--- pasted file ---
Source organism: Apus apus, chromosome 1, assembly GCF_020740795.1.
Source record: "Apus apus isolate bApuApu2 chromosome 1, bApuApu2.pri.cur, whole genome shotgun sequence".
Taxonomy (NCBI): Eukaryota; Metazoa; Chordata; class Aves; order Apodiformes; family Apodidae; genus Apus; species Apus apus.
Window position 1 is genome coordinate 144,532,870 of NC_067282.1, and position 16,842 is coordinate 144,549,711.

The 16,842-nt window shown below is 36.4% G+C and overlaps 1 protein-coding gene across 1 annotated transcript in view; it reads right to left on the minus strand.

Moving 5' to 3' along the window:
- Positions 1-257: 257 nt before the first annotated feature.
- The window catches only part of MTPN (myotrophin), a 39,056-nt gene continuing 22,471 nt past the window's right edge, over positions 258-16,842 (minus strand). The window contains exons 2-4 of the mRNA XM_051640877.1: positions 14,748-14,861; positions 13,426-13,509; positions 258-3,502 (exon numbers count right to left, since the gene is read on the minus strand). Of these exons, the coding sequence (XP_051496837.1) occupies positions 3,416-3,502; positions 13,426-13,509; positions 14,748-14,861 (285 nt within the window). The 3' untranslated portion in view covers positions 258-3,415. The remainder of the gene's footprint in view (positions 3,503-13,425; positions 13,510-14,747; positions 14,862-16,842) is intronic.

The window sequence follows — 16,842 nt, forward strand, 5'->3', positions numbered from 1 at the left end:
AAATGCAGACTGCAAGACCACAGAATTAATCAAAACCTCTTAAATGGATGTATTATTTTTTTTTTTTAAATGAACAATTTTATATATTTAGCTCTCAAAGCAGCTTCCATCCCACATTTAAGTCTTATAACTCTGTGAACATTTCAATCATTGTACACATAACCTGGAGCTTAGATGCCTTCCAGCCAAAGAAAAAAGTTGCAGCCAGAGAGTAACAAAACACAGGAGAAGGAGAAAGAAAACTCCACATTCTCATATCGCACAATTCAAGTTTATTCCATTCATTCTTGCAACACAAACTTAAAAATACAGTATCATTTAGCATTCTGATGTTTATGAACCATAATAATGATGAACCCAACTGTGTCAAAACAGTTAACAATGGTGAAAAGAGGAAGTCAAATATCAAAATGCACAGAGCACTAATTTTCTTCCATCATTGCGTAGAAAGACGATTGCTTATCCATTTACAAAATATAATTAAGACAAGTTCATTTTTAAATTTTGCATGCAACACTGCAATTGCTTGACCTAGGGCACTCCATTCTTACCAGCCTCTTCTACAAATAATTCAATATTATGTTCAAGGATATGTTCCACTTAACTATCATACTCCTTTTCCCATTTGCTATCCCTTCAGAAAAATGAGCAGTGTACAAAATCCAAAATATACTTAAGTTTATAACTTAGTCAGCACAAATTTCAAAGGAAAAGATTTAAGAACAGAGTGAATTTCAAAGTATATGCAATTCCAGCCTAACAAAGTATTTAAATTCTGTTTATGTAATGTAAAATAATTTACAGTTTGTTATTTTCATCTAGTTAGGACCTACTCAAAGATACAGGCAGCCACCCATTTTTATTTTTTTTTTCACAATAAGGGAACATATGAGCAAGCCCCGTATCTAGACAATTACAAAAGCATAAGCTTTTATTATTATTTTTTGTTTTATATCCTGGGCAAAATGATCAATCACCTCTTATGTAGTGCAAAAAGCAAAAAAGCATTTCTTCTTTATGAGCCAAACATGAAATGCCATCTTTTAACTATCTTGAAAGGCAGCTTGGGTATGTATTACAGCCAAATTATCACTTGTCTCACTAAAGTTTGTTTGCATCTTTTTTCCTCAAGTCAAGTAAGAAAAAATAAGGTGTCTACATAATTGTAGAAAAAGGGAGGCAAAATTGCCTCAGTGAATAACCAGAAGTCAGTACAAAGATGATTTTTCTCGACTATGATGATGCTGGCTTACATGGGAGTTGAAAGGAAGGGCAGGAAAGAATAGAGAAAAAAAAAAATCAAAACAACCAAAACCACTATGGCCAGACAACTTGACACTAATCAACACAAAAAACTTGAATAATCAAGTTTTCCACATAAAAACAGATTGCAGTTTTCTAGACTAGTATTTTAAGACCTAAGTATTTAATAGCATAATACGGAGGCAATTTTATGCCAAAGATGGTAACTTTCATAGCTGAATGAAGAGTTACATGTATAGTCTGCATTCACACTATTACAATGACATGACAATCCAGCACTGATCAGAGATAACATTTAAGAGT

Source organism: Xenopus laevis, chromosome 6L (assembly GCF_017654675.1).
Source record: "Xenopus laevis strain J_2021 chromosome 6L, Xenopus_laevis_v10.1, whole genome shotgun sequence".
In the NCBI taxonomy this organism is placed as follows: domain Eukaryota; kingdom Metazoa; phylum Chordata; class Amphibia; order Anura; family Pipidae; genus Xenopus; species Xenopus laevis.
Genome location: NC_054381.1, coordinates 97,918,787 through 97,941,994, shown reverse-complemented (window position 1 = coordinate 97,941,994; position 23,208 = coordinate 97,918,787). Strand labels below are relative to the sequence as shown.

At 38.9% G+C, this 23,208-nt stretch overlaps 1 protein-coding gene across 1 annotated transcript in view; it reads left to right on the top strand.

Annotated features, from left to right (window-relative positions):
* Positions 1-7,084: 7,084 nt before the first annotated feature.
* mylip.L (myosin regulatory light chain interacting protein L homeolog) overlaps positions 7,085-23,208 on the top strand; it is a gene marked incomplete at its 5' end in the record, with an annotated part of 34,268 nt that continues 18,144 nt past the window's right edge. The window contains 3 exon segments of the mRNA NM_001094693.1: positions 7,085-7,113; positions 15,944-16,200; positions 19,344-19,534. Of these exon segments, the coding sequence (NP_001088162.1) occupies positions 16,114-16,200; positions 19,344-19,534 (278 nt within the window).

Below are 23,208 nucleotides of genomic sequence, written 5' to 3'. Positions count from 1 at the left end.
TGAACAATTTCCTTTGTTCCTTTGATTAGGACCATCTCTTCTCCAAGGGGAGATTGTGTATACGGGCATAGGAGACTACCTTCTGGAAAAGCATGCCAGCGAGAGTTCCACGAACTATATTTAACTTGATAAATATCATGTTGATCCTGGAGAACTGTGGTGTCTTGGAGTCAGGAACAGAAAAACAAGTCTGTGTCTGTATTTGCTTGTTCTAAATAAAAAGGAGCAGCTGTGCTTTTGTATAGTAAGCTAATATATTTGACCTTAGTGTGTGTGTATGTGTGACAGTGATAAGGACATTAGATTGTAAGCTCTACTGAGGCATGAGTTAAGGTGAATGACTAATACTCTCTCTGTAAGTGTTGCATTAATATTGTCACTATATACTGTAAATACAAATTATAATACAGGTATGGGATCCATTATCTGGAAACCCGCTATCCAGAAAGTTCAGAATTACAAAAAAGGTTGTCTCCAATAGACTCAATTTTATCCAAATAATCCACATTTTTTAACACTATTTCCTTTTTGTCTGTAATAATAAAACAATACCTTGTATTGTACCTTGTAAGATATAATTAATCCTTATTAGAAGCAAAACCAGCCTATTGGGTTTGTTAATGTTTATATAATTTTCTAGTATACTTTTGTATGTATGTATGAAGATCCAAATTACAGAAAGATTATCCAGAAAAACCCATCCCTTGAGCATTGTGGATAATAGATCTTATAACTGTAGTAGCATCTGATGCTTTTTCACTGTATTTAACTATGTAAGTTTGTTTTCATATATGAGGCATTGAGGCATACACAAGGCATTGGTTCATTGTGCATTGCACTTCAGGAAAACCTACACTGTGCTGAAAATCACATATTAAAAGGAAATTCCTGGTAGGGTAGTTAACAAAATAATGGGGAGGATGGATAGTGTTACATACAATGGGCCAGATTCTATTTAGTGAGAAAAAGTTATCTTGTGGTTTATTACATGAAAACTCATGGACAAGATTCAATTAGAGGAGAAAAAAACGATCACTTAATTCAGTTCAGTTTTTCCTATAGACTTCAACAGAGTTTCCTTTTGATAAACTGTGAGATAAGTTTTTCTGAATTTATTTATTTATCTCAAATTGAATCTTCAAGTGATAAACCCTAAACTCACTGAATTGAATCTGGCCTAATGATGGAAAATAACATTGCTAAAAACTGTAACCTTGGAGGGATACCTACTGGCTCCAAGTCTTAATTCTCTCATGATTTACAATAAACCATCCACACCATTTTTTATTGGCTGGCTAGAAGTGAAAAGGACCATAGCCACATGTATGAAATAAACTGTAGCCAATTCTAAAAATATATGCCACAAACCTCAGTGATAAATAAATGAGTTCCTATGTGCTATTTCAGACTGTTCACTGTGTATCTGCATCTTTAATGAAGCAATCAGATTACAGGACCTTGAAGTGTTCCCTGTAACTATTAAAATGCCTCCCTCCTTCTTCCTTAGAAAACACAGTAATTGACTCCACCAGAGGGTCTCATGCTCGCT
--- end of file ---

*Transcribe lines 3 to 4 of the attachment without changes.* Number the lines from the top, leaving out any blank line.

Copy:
Taxonomy (NCBI): Eukaryota; Metazoa; Chordata; class Aves; order Apodiformes; family Apodidae; genus Apus; species Apus apus.
Window position 1 is genome coordinate 144,532,870 of NC_067282.1, and position 16,842 is coordinate 144,549,711.